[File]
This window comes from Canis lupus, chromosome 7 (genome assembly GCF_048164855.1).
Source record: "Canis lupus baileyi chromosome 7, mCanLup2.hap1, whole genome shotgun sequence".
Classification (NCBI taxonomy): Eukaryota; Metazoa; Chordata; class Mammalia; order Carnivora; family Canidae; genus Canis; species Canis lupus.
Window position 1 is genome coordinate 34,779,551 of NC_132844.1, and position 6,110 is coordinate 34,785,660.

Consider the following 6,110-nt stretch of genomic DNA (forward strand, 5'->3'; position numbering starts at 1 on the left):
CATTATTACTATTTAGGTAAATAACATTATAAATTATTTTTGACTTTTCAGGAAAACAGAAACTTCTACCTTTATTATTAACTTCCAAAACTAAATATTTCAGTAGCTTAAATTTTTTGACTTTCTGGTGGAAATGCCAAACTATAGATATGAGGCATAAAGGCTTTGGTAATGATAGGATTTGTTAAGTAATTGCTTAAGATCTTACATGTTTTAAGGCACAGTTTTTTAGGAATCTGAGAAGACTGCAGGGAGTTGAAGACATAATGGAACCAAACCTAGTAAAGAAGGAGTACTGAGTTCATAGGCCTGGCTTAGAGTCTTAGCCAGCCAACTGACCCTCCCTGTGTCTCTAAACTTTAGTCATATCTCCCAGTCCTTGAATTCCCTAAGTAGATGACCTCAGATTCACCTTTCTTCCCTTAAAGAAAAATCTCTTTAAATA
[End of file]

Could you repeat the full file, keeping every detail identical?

This window comes from Canis lupus, chromosome 7 (genome assembly GCF_048164855.1).
Source record: "Canis lupus baileyi chromosome 7, mCanLup2.hap1, whole genome shotgun sequence".
Classification (NCBI taxonomy): Eukaryota; Metazoa; Chordata; class Mammalia; order Carnivora; family Canidae; genus Canis; species Canis lupus.
Window position 1 is genome coordinate 34,779,551 of NC_132844.1, and position 6,110 is coordinate 34,785,660.

Consider the following 6,110-nt stretch of genomic DNA (forward strand, 5'->3'; position numbering starts at 1 on the left):
CATTATTACTATTTAGGTAAATAACATTATAAATTATTTTTGACTTTTCAGGAAAACAGAAACTTCTACCTTTATTATTAACTTCCAAAACTAAATATTTCAGTAGCTTAAATTTTTTGACTTTCTGGTGGAAATGCCAAACTATAGATATGAGGCATAAAGGCTTTGGTAATGATAGGATTTGTTAAGTAATTGCTTAAGATCTTACATGTTTTAAGGCACAGTTTTTTAGGAATCTGAGAAGACTGCAGGGAGTTGAAGACATAATGGAACCAAACCTAGTAAAGAAGGAGTACTGAGTTCATAGGCCTGGCTTAGAGTCTTAGCCAGCCAACTGACCCTCCCTGTGTCTCTAAACTTTAGTCATATCTCCCAGTCCTTGAATTCCCTAAGTAGATGACCTCAGATTCACCTTTCTTCCCTTAAAGAAAAATCTCTTTAAATA